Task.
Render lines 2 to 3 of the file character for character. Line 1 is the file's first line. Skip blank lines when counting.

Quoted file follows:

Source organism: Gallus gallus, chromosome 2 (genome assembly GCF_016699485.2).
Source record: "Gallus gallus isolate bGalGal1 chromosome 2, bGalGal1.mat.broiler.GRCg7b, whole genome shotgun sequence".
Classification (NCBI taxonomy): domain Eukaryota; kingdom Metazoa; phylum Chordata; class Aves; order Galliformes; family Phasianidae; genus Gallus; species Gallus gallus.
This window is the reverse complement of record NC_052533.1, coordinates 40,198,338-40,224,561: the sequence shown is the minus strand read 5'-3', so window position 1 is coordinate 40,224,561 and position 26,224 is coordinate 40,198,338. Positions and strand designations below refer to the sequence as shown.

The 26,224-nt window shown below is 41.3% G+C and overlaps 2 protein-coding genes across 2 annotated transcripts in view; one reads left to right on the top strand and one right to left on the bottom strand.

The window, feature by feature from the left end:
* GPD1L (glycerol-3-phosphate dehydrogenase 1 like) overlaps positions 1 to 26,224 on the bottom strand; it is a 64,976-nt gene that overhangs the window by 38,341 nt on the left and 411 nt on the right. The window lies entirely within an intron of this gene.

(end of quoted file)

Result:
Source record: "Gallus gallus isolate bGalGal1 chromosome 2, bGalGal1.mat.broiler.GRCg7b, whole genome shotgun sequence".
Classification (NCBI taxonomy): domain Eukaryota; kingdom Metazoa; phylum Chordata; class Aves; order Galliformes; family Phasianidae; genus Gallus; species Gallus gallus.